How do conflicts shape the local governance of housing production? Findings from the Paris metropolitan area.



housing, conflicts, Paris metropolitan area, media coverage




Opposition to infrastructure development for the 2024 Olympics, to the construction of high-rise buildings (including the Tour Triangle), and to the megacomplex EuropaCity are among the most heated urbanization conflicts to have arisen in the Paris metropolitan area in recent years. Behind these highly publicized conflicts, the development of urbanization and urban planning policies are also shaped by more low-key conflicts. The tension between the imperatives of densification and adaptation to climate change is putting increasing pressure on urbanization in the Paris region. And most of the conflicts lie in residential development (Torre et al. 2014). Assuming that mobilizations against housing production are common, recurrent and structural, this paper focuses on opponents to housing projects as key agents of housing policy implementation. It addresses the following two questions: Which collective actors mobilize to block housing construction, and in which areas of the metropolitan territory? How do these mobilizations affect local urban policy-making?

Conflicts are defined as relational processes that constitute a contentious form of political participation in local urban governance. Focusing on conflicts is a way to capture dynamics of local politicization of urban development issues and to consider factors and actors of transformation in local urban politics (Gualini 2015; Melé 2003). Conflicts reveal modes of local governance involving public and private actors in the (non-)implementation of housing projects: local politicians (in government or in opposition), a wide range of associative actors (including neighborhood community and environmental associations), real estate developers, etc. By adopting such an approach, this contribution is positioned at the intersection of debates in policy analysis - particularly around urban governance - and planning theory.

Empirically, this contribution examines a broad set of conflicts over housing development projects in the Paris metropolitan area between 2017 and 2022. The conflicts were identified through a systematic analysis of the local press (newspaper source: Le Parisien), which led to the identification of 150 cases of conflict. This database constitutes the main material for this paper, supplemented by about fifteen interviews (with political actors, associations, and planning lawyers). This research is thus in line with a body of literature on conflicts over the use of space, based on systematic analysis of the local or regional daily press (For example, see : Drozdz 2016; Hjalager 2020; Villeneuve et al. 2010).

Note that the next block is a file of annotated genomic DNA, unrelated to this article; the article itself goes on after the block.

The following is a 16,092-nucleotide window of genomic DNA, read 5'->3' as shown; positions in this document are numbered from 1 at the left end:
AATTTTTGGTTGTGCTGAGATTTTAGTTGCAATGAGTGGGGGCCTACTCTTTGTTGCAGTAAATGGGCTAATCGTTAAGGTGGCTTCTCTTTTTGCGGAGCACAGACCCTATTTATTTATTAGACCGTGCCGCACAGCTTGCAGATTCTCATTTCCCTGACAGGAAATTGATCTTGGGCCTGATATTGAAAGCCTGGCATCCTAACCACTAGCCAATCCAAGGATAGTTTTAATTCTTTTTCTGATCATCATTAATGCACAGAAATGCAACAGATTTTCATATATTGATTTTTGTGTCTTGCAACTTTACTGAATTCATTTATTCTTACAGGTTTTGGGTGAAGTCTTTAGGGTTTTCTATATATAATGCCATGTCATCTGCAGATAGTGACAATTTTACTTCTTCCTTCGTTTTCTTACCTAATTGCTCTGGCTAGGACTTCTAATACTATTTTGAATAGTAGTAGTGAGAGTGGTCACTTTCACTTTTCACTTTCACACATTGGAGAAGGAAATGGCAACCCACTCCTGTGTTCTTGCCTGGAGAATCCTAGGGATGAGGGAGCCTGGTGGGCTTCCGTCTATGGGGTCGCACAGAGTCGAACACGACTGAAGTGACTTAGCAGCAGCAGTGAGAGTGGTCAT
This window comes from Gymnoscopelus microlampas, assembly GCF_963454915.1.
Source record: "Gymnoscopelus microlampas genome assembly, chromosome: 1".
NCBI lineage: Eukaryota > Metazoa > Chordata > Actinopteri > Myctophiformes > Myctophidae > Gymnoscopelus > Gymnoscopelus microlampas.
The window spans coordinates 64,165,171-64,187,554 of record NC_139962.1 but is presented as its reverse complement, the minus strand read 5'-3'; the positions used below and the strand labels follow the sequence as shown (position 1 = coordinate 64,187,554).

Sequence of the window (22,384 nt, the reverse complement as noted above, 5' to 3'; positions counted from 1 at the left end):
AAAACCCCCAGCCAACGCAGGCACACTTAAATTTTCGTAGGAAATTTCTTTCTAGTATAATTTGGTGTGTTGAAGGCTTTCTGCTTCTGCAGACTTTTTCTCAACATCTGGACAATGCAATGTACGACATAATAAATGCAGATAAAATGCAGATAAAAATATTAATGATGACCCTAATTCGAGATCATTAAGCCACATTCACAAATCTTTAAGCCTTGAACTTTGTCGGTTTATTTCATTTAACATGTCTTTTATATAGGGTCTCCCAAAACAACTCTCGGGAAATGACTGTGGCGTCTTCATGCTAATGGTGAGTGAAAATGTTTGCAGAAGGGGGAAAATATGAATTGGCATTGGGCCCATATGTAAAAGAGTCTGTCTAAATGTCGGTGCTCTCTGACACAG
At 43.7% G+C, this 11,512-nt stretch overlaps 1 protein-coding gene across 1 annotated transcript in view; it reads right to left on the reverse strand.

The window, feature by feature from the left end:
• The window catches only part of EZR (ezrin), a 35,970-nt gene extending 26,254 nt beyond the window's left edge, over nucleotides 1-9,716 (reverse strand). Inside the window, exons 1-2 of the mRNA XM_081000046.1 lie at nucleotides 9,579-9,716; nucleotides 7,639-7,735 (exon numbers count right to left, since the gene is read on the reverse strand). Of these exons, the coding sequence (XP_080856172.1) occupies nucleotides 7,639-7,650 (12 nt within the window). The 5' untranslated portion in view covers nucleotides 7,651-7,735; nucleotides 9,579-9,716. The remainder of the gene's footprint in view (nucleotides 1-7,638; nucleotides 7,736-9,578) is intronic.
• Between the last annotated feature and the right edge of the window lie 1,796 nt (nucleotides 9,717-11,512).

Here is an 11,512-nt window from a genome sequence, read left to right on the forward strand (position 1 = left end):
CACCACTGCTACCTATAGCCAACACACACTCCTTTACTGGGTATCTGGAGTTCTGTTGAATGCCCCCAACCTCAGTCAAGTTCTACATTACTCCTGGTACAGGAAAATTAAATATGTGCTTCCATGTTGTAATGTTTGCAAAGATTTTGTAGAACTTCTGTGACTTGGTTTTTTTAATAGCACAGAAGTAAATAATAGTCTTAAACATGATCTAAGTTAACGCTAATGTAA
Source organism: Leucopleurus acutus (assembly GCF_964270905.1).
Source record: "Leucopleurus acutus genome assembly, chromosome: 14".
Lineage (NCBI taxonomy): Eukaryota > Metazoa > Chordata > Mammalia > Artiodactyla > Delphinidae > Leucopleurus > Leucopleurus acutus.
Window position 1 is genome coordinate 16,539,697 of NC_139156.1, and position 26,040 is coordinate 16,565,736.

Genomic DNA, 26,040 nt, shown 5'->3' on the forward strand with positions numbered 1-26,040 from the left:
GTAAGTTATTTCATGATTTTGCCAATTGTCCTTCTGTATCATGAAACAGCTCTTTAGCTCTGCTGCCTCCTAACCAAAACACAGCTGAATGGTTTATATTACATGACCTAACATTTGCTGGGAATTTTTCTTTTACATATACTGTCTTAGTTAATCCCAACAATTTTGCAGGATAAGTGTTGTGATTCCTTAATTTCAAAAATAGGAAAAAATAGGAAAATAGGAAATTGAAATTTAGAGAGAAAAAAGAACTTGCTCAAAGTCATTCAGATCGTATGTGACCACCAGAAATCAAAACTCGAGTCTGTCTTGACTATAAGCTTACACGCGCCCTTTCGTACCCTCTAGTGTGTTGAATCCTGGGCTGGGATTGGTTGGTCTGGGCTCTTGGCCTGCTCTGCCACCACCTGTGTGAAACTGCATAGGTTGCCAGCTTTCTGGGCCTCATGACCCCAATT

This database shows the relative importance of different association profiles (neighborhood associations, supra-local associations, environmental associations). It reveals the strength of "ordinary" conflicts structured around the mobilization of neighborhood collectives – and, in contrast, the relative weakness of mobilizations led by supra-local associations, especially environmental ones. Moreover, the interventions of each type of association are differentiated according to the socio-economic and morphological characteristics of the various urban areas of the metropolis. We observe a higher intensity of mobilization in socially mixed areas. And the mobilization of supra-local and environmental associations is stronger in the most socially privileged areas. Our approach also allows us to highlight the links between the associative and political arenas. Finally, we examine the impact of these mobilizations on both urban governance practices and public policy outputs.

Author Biography

  • Julie POLLARD, University of Lausanne

    Senior lecturer, Institute of Political Science


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Gualini, Enrico, ed. 2015. Planning and Conflict: Critical Perspectives on Contentious Urban Developments. New York: Routledge, Taylor & Francis Group.

Hjalager, Anne-Mette. 2020. “Land-Use Conflicts in Coastal Tourism and the Quest for Governance Innovations.” Land Use Policy 94:104566.

Melé, Patrice. 2003. “Introduction : Conflits, territoires et action publique.” in Conflits et territoires, edited by P. Melé, C. Larrue, and M. Rosemberg. Presses universitaires François-Rabelais.

Torre, André, Romain Melot, Habibullah Magsi, Luc Bossuet, Anne Cadoret, Armelle Caron, Ségolène Darly, Philippe Jeanneaux, Thierry Kirat, Haï Vu Pham, and Orestes Kolokouris. 2014. “Identifying and Measuring Land-Use and Proximity Conflicts: Methods and Identification.” SpringerPlus 3(1):85.

Villeneuve, Paul, Catherine Trudelle, Mathieu Pelletier, and Marius Thériault. 2010. “Les Conflits Urbains : Une Approche Analytique.” Environnement Urbain 3: 1-d-8.